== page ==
Swaying public opinion on the value of beavers in rural Alberta may sound like a tall task, but Cows and Fish—as the Alberta Riparian Habitat Management Society is affectionately known—is up for the challenge with support from the Loblaw Water Fund.
Managed by WWF-Canada, the fund this year will help restore wetland and shoreline habitat for wildlife, install cameras to count migrating Atlantic salmon, improve community-based freshwater monitoring, and even help the beleaguered beaver.
The 2017 Loblaw Water Fund will award almost $255,000 to 11 community projects to improve freshwater health in ecosystems across Canada.
Elizabeth Hendriks, WWF-Canada’s vice-president of freshwater conservation said, “The Loblaw Water Fund puts essential financial support in the hands of community members so they can focus on work that will improve freshwater habitat for fish and wildlife. To determine priority areas for funding, we use the findings of the WWF-Canada Watershed Reports, which assess both the health of Canada’s freshwater ecosystems and stressors like pollution, habitat loss and fragmentation, climate change, invasive species, water overuse and alteration of flows.”
Bob Chant, Loblaw senior vice-president, corporate affairs, said, “The Loblaw Water Fund, and our partnership with WWF, gives us more opportunities to engage Canadians and provide greater support for those working on the ground to conserve our natural environment.”
The 2017 Loblaw Water Fund grant recipient projects:
The Alberta Riparian Habitat Management Society (better known as “Cows and Fish”) will help landowners and local municipalities in the North Saskatchewan River Watershed better understand management options that reduce the impacts of beaver activity while supporting more of the benefits beavers provide. (Project name: Living with Beavers — Implementing Management Changes to Benefit Watershed Health)
The Columbia Basin Watershed Network Society will identify potential wetlands restoration sites and train citizens in wetlands installation. (Project name: Community engagement in wetlands habitat restoration in the Arrow Lakes)
The Skeena Watershed Conservation Coalition, in co-ordination with the Wilp Luutkudziiwus — Luutkudziiwus Territory Management Assessment program, will provide updated information on the effects of forest road and harvesting practices along the Suskwa and Skeena Rivers on water quality, fish stock productivity and habitat of anadromous and resident fish. (Project name: Wilp Luutkudziiwus — Luutkudziiwus Territory Management Assessment)
The Organisme de Bassin Versant Abitibi-Jamésie will conduct preliminary water quality analyses in streams and other surface waters to overcome significant data deficiencies in the Abitibi and Harricanaw sub-watersheds. (Project name: Surface water analyses of the rivers of the Abitibi and Harricanaw sub-watersheds)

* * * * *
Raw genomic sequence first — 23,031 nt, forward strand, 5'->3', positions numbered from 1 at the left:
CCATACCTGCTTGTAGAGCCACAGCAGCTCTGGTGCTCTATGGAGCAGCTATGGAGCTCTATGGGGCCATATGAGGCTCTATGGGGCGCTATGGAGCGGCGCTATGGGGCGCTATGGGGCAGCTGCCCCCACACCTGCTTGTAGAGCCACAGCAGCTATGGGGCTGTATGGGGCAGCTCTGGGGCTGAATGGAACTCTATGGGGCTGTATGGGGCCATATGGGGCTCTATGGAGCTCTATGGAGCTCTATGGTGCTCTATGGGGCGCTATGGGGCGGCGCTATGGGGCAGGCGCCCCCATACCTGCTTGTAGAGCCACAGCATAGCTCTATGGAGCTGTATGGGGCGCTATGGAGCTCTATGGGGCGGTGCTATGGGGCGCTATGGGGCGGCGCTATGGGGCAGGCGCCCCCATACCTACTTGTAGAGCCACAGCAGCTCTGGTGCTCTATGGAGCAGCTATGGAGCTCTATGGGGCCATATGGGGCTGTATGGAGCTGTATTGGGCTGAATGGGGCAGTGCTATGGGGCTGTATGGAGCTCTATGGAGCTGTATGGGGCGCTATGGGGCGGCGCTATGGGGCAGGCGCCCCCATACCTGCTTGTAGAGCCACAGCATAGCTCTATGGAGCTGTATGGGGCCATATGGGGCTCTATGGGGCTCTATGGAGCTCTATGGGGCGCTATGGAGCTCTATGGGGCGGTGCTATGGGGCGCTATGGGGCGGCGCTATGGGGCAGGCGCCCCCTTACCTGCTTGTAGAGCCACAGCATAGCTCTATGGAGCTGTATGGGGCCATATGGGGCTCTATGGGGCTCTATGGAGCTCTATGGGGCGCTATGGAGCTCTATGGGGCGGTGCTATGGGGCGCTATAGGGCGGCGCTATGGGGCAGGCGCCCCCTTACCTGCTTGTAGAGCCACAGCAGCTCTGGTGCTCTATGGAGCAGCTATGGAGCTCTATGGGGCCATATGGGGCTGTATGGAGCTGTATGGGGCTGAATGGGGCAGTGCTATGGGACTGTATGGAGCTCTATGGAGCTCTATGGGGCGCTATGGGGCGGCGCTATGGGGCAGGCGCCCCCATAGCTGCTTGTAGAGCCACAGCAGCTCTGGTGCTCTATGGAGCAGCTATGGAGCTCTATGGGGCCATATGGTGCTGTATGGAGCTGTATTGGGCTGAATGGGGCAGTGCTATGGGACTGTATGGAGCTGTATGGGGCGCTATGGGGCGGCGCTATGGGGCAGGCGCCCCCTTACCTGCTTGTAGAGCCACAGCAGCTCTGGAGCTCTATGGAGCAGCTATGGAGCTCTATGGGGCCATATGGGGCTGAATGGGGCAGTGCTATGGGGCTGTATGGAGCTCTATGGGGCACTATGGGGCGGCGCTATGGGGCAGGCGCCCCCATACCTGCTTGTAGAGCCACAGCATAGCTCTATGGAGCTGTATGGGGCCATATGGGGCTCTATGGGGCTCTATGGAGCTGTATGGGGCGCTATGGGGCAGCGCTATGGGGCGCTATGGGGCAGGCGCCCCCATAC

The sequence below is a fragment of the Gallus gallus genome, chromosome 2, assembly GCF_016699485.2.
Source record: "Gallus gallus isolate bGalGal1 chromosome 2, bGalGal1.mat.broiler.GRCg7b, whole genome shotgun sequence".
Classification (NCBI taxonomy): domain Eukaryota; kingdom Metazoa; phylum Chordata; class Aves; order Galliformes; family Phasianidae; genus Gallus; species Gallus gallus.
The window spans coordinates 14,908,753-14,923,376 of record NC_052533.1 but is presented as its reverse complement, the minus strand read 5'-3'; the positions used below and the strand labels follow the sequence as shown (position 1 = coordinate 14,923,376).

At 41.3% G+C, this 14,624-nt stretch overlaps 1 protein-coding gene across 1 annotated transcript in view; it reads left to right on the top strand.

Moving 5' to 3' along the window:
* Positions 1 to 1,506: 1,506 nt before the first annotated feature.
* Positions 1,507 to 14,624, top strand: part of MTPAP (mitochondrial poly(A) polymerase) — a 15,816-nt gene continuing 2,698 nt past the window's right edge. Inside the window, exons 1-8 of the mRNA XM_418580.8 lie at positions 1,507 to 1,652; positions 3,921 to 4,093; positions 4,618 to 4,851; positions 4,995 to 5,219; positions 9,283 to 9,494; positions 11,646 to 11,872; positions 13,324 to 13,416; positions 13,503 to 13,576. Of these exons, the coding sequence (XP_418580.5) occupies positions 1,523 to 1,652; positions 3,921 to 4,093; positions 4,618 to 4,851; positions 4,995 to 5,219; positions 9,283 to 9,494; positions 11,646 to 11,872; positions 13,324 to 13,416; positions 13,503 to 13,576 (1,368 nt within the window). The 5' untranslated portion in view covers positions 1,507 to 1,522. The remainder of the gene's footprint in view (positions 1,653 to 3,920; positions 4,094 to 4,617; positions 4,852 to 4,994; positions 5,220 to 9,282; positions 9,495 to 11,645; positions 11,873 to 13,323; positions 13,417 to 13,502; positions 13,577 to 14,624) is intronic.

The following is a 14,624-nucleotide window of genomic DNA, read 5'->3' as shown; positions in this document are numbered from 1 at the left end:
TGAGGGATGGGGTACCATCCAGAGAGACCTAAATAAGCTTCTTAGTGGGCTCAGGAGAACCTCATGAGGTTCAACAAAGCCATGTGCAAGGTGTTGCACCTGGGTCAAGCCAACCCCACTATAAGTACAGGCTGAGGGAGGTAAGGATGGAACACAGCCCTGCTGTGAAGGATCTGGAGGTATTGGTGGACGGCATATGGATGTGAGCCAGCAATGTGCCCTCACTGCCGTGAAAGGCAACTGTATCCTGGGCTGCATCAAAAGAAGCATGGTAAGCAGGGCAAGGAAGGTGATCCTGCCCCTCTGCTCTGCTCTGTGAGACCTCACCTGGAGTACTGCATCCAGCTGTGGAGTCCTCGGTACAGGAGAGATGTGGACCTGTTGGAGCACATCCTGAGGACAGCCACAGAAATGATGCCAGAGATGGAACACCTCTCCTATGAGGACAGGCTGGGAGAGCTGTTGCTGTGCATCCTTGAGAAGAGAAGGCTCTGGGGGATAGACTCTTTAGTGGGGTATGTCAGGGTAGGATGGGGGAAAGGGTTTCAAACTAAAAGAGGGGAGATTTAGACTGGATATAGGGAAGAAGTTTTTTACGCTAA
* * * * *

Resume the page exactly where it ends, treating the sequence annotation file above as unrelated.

Royal Botanical Gardens is working to restore fish and wildlife habitat in Cootes Paradise Marsh and Grindstone Creek Marsh, improve water quality and delist Hamilton Harbour as an area of concern. (Project name: RBG Wetlands Rehabilitation Program)
The Fort Whyte Foundation Inc. is working with partner groups to adopt a standardized protocol for freshwater monitoring in Manitoba, along with a data archive to house gathered information. (Project name: Winnipeg’s Lake Winnipeg — Aquatic Education, Monitoring and Restoration towards Conservation)
The Indian Bay Ecosystem Corporation will install cameras in Indian Bay Brook to count upstream migrating Atlantic salmon to compare with historic data, and will further evaluate the condition of the ecosystem using chemical and biological indicators. (Project name: Indian Bay Watershed Ecosystem Health Assessment: Benthic Biomonitoring, Water Quality & Salmon Stock Analysis)
The Bluenose Coastal Action Foundation will continue to monitor water quality in the LaHave River, assess fish passage at approximately 300 stream crossings, and complete eight fish passage remediation projects. (Project name: LaHave River Watershed Project — Water Quality Monitoring and Aquatic Connectivity Restoration)
To improve understanding of local freshwater health, ACAP Cape Breton will train volunteers from multiple groups in proper sampling protocol, provide them with calibrated equipment, help with sample site selection and data management. (Project name: Neighbourhood Water Watch: Community-based monitoring of freshwater habitat health in Cape Breton)
The Akaitcho First Nations will address concerns about the deteriorating quality and quantity of water downstream of old and active mine sites by carrying out monitoring work on Slave River. (Project name: Regional Akaitcho Water Monitoring Program)
This Yukon River Inter-Tribal Watershed Council project provides training and increases capacity for First Nations’ community-based water quality and quantity monitoring in the Upper Yukon Traditional Territory. (Project name: Indigenous Observation Network: Northern Community-Based Water Quality Project)